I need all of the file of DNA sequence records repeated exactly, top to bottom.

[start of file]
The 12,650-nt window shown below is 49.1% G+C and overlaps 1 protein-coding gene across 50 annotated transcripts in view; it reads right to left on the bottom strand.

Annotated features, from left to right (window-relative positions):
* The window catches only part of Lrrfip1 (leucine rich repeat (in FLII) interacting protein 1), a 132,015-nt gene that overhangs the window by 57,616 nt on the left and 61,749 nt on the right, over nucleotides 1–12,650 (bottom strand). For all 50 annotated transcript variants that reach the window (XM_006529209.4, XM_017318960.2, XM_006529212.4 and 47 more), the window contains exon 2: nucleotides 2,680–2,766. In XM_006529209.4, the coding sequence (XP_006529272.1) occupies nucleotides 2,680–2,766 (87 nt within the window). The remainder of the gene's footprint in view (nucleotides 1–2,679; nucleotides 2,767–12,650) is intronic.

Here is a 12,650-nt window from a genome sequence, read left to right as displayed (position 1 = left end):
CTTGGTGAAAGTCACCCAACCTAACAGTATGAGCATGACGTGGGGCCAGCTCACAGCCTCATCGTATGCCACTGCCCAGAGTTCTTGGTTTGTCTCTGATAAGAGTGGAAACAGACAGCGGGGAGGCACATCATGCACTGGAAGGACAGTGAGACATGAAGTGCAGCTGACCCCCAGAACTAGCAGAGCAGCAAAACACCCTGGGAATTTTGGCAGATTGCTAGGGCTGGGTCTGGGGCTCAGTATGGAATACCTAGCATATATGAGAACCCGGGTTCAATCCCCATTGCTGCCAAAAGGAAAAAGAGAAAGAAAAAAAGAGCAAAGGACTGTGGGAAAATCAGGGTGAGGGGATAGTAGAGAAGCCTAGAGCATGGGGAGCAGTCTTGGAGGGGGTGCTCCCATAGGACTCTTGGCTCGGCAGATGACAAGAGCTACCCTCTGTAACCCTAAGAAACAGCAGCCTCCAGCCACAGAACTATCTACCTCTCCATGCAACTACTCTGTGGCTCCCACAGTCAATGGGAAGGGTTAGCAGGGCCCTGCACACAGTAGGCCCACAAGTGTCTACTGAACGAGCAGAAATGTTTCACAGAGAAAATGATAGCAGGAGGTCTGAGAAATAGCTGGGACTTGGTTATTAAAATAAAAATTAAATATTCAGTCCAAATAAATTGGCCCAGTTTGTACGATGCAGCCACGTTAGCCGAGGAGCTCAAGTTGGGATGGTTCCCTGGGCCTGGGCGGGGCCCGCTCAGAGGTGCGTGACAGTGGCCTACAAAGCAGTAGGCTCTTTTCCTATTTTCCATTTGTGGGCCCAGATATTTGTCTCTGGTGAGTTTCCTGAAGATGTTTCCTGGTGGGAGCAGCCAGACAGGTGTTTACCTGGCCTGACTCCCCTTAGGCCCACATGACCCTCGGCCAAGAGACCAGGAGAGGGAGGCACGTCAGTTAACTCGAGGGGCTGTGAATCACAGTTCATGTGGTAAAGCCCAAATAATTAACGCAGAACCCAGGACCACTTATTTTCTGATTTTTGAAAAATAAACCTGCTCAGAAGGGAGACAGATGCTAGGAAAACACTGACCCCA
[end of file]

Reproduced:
The 12,650-nt window shown below is 49.1% G+C and overlaps 1 protein-coding gene across 50 annotated transcripts in view; it reads right to left on the bottom strand.

Annotated features, from left to right (window-relative positions):
* The window catches only part of Lrrfip1 (leucine rich repeat (in FLII) interacting protein 1), a 132,015-nt gene that overhangs the window by 57,616 nt on the left and 61,749 nt on the right, over nucleotides 1–12,650 (bottom strand). For all 50 annotated transcript variants that reach the window (XM_006529209.4, XM_017318960.2, XM_006529212.4 and 47 more), the window contains exon 2: nucleotides 2,680–2,766. In XM_006529209.4, the coding sequence (XP_006529272.1) occupies nucleotides 2,680–2,766 (87 nt within the window). The remainder of the gene's footprint in view (nucleotides 1–2,679; nucleotides 2,767–12,650) is intronic.

Here is a 12,650-nt window from a genome sequence, read left to right as displayed (position 1 = left end):
CTTGGTGAAAGTCACCCAACCTAACAGTATGAGCATGACGTGGGGCCAGCTCACAGCCTCATCGTATGCCACTGCCCAGAGTTCTTGGTTTGTCTCTGATAAGAGTGGAAACAGACAGCGGGGAGGCACATCATGCACTGGAAGGACAGTGAGACATGAAGTGCAGCTGACCCCCAGAACTAGCAGAGCAGCAAAACACCCTGGGAATTTTGGCAGATTGCTAGGGCTGGGTCTGGGGCTCAGTATGGAATACCTAGCATATATGAGAACCCGGGTTCAATCCCCATTGCTGCCAAAAGGAAAAAGAGAAAGAAAAAAAGAGCAAAGGACTGTGGGAAAATCAGGGTGAGGGGATAGTAGAGAAGCCTAGAGCATGGGGAGCAGTCTTGGAGGGGGTGCTCCCATAGGACTCTTGGCTCGGCAGATGACAAGAGCTACCCTCTGTAACCCTAAGAAACAGCAGCCTCCAGCCACAGAACTATCTACCTCTCCATGCAACTACTCTGTGGCTCCCACAGTCAATGGGAAGGGTTAGCAGGGCCCTGCACACAGTAGGCCCACAAGTGTCTACTGAACGAGCAGAAATGTTTCACAGAGAAAATGATAGCAGGAGGTCTGAGAAATAGCTGGGACTTGGTTATTAAAATAAAAATTAAATATTCAGTCCAAATAAATTGGCCCAGTTTGTACGATGCAGCCACGTTAGCCGAGGAGCTCAAGTTGGGATGGTTCCCTGGGCCTGGGCGGGGCCCGCTCAGAGGTGCGTGACAGTGGCCTACAAAGCAGTAGGCTCTTTTCCTATTTTCCATTTGTGGGCCCAGATATTTGTCTCTGGTGAGTTTCCTGAAGATGTTTCCTGGTGGGAGCAGCCAGACAGGTGTTTACCTGGCCTGACTCCCCTTAGGCCCACATGACCCTCGGCCAAGAGACCAGGAGAGGGAGGCACGTCAGTTAACTCGAGGGGCTGTGAATCACAGTTCATGTGGTAAAGCCCAAATAATTAACGCAGAACCCAGGACCACTTATTTTCTGATTTTTGAAAAATAAACCTGCTCAGAAGGGAGACAGATGCTAGGAAAACACTGACCCCA